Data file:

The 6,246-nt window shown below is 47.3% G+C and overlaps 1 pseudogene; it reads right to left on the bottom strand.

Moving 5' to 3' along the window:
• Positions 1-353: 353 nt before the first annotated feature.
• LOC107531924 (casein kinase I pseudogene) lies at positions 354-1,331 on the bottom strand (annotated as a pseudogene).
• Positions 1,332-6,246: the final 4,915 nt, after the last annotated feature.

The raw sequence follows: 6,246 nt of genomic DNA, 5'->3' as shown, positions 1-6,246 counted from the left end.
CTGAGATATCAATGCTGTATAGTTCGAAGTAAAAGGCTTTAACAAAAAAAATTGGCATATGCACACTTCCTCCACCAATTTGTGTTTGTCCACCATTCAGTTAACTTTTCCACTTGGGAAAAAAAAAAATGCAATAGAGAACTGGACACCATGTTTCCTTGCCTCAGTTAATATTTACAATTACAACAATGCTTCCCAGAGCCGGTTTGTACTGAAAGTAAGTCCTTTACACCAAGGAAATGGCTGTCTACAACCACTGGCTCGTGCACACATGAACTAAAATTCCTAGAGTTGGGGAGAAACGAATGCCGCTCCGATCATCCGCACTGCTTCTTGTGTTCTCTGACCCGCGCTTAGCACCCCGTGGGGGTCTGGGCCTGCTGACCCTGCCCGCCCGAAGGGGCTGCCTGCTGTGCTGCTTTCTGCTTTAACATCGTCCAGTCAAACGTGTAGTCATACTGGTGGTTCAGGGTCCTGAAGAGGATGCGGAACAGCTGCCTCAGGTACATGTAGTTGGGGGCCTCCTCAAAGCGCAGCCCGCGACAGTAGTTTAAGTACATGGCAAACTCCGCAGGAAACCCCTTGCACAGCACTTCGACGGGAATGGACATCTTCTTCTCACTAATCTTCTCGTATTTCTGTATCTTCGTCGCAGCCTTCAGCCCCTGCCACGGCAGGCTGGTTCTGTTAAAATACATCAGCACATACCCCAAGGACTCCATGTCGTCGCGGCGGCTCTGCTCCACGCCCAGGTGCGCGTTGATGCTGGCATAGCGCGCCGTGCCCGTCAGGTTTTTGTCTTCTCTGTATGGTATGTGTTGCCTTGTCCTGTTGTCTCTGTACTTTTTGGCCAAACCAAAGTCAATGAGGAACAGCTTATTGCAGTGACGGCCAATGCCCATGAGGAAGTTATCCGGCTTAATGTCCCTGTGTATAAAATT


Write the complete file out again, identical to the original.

The 6,246-nt window shown below is 47.3% G+C and overlaps 1 pseudogene; it reads right to left on the bottom strand.

Moving 5' to 3' along the window:
• Positions 1-353: 353 nt before the first annotated feature.
• LOC107531924 (casein kinase I pseudogene) lies at positions 354-1,331 on the bottom strand (annotated as a pseudogene).
• Positions 1,332-6,246: the final 4,915 nt, after the last annotated feature.

The raw sequence follows: 6,246 nt of genomic DNA, 5'->3' as shown, positions 1-6,246 counted from the left end.
CTGAGATATCAATGCTGTATAGTTCGAAGTAAAAGGCTTTAACAAAAAAAATTGGCATATGCACACTTCCTCCACCAATTTGTGTTTGTCCACCATTCAGTTAACTTTTCCACTTGGGAAAAAAAAAAATGCAATAGAGAACTGGACACCATGTTTCCTTGCCTCAGTTAATATTTACAATTACAACAATGCTTCCCAGAGCCGGTTTGTACTGAAAGTAAGTCCTTTACACCAAGGAAATGGCTGTCTACAACCACTGGCTCGTGCACACATGAACTAAAATTCCTAGAGTTGGGGAGAAACGAATGCCGCTCCGATCATCCGCACTGCTTCTTGTGTTCTCTGACCCGCGCTTAGCACCCCGTGGGGGTCTGGGCCTGCTGACCCTGCCCGCCCGAAGGGGCTGCCTGCTGTGCTGCTTTCTGCTTTAACATCGTCCAGTCAAACGTGTAGTCATACTGGTGGTTCAGGGTCCTGAAGAGGATGCGGAACAGCTGCCTCAGGTACATGTAGTTGGGGGCCTCCTCAAAGCGCAGCCCGCGACAGTAGTTTAAGTACATGGCAAACTCCGCAGGAAACCCCTTGCACAGCACTTCGACGGGAATGGACATCTTCTTCTCACTAATCTTCTCGTATTTCTGTATCTTCGTCGCAGCCTTCAGCCCCTGCCACGGCAGGCTGGTTCTGTTAAAATACATCAGCACATACCCCAAGGACTCCATGTCGTCGCGGCGGCTCTGCTCCACGCCCAGGTGCGCGTTGATGCTGGCATAGCGCGCCGTGCCCGTCAGGTTTTTGTCTTCTCTGTATGGTATGTGTTGCCTTGTCCTGTTGTCTCTGTACTTTTTGGCCAAACCAAAGTCAATGAGGAACAGCTTATTGCAGTGACGGCCAATGCCCATGAGGAAGTTATCCGGCTTAATGTCCCTGTGTATAAAATT